- Posts: 1
- Joined: Sat Oct 28, 2017 11:29 am
I hope all is well. I am beginning to work on my personal statement. I would like to ask for opinions on my topic.
I would like to talk about overcoming tinnitus (permanent hearing loss and constant ringing of the ear) and remaining focused on my studies. Tinnitus can become overwhelming and makes it difficult to focus and concentrate. It alters your everyday life. I would like to talk about my trouble and frustration of visiting many doctors and being unable to find a cure. My focus of the personal statment would be I did not give up on my undergraduate studies while dealing with this condition and having the determination to live a normal life with this condition.
I would love for everyone to tell me what they think.
- Posts: 140
- Joined: Tue Sep 20, 2016 8:22 am
I'm by no means an expert. I'm just a 0L, so take all of this with a grain of salt. But here's what I like and dislike in statements like these.
For me, personal statements that deal with overcoming adversity pretty often fall into two traps: cliches and negativity. Make sure you really think about how tinnitus has affected you and could write 10 pages about it if you wanted to. This way, you will have your own words to describe the challenge and you can avoid vague, pre-canned statements about overcoming challenges. For example, saying that you were able to overcome a seemingly insurmountable challenge only because you were just so passionate about x. That might be true, but there's nothing interesting there; it could be said about a lot of people who have overcome a challenge in their college career. What's interesting to me is hearing about concrete steps you took that helped you to overcome it. Did you have to study in 8 30-minute blocks per day? Did you have to reach out to classmates for notes? Did you have to speak to the professor after every lecture? Be specific and the general ideas about your passion and persistence will come through.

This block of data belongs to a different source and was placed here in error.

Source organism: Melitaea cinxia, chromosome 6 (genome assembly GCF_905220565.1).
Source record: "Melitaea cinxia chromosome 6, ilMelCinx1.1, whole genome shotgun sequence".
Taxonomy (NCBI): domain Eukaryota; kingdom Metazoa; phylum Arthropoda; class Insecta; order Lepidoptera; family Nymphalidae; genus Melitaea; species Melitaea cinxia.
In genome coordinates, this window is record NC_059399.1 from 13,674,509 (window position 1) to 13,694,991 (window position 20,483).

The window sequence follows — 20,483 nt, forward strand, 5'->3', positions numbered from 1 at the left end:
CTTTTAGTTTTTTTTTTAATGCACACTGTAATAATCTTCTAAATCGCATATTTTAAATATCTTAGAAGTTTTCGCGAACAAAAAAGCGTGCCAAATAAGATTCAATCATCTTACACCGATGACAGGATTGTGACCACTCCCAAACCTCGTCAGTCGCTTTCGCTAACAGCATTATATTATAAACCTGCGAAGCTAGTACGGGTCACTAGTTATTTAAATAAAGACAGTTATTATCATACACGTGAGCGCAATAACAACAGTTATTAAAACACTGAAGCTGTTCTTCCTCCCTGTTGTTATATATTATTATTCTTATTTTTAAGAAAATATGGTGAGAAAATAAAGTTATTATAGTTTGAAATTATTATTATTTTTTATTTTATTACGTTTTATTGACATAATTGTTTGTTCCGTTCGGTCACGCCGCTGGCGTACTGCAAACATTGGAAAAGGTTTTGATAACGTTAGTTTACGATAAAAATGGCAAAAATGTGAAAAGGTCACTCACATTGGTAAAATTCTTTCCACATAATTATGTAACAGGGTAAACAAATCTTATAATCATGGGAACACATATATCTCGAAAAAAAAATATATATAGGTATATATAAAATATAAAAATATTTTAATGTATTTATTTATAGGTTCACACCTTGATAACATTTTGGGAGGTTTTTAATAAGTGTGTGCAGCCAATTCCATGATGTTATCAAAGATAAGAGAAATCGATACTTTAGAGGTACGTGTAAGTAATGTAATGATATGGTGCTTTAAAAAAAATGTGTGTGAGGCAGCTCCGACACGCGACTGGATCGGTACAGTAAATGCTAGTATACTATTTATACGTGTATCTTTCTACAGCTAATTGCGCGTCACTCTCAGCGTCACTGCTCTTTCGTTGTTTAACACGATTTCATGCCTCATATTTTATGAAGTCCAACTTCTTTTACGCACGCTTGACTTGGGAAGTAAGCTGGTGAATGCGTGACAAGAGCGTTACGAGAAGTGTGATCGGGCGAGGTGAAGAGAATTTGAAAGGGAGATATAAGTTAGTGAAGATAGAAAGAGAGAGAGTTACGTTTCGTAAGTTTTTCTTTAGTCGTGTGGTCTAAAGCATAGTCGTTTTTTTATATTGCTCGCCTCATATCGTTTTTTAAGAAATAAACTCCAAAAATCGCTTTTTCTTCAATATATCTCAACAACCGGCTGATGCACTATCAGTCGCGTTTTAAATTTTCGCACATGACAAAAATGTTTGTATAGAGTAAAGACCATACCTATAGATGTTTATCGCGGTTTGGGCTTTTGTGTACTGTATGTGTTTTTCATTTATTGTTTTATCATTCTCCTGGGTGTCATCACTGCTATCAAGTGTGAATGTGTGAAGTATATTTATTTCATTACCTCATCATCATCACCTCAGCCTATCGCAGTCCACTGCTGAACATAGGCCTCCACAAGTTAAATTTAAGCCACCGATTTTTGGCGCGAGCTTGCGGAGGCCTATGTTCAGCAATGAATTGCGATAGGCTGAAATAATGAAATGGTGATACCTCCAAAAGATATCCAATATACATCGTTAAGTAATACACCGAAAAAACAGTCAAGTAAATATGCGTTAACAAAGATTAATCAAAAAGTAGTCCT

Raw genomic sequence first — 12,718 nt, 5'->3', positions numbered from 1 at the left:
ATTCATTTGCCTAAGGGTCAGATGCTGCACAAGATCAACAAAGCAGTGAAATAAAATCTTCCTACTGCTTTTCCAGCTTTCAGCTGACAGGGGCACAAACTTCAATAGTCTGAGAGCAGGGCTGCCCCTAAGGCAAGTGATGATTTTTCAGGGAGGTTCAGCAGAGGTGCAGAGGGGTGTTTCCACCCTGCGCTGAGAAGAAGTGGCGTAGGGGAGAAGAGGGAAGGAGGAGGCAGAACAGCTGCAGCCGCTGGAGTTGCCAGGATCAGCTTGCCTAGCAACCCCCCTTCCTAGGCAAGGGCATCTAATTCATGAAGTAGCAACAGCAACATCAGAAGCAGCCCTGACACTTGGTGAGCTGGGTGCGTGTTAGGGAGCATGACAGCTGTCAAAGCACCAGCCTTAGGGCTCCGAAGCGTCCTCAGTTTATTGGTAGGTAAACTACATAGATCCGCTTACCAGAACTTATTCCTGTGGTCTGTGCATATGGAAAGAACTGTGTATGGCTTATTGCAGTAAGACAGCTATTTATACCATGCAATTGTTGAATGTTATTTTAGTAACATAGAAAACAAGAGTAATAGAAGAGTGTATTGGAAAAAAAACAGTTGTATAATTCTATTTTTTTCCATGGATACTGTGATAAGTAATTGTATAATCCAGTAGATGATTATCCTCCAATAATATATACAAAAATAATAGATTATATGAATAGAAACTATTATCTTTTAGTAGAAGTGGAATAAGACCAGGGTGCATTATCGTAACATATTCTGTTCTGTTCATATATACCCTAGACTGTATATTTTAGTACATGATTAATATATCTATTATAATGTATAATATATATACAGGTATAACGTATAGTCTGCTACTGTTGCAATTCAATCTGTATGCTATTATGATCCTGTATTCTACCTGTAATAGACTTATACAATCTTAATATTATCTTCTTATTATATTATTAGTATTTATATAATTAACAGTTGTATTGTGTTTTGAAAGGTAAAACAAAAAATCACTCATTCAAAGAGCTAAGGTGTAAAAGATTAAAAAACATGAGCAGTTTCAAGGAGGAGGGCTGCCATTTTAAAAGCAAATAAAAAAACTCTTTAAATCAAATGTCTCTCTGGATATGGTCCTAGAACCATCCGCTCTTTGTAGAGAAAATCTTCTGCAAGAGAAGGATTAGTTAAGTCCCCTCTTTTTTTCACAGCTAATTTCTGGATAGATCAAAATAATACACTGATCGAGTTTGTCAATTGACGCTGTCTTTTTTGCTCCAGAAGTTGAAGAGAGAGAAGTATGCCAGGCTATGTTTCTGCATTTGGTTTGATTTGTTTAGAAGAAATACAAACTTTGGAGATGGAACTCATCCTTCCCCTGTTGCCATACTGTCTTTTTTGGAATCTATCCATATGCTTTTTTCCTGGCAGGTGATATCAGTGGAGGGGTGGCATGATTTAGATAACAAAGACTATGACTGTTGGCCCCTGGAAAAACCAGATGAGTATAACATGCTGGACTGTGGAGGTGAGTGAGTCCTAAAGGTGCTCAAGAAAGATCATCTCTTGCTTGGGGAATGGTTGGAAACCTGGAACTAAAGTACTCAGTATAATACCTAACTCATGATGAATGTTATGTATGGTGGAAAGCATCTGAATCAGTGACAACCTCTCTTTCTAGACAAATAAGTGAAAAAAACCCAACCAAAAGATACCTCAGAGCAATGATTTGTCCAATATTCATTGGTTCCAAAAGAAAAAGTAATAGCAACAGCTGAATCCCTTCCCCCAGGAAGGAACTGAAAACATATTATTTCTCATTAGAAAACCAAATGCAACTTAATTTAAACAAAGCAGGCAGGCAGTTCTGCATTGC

The other trap is negativity. I don't like statements that make me sad. Even if tinnitus is something that you're in an ongoing struggle with, focus on the progress you've made and the wisdom you've gained rather than the challenges you still have. Make sure you end on a positive/optimistic note like "facing and overcoming the challenges posed by tinnitus has made me an even stronger student than before. Overcoming a challenge that once seemed overwhelming has strengthened my resolve to not let anything stand between me and my goals." as opposed to something negative like "tinnitus still makes studying difficult, but I'm learning to cope." Notice what I wrote in quotes are perfect examples of the cliches I talked about. That's because I don't know your story. Your actual writing should deal with concrete challenges, methods, and results. What I have in quotes should be the reader's takeaway message.
Clerkship, Spring The candidate will engage in cutting-edge constitutional litigation. Will have the opportun... read more
Law Clerk Duties: Provide legal support to the Judge. Drafts and revises opinions, attends and assists the ... read more
Clerkship, Fall The candidate will have opportunity to substantively contribute to active litigation, work cl... read more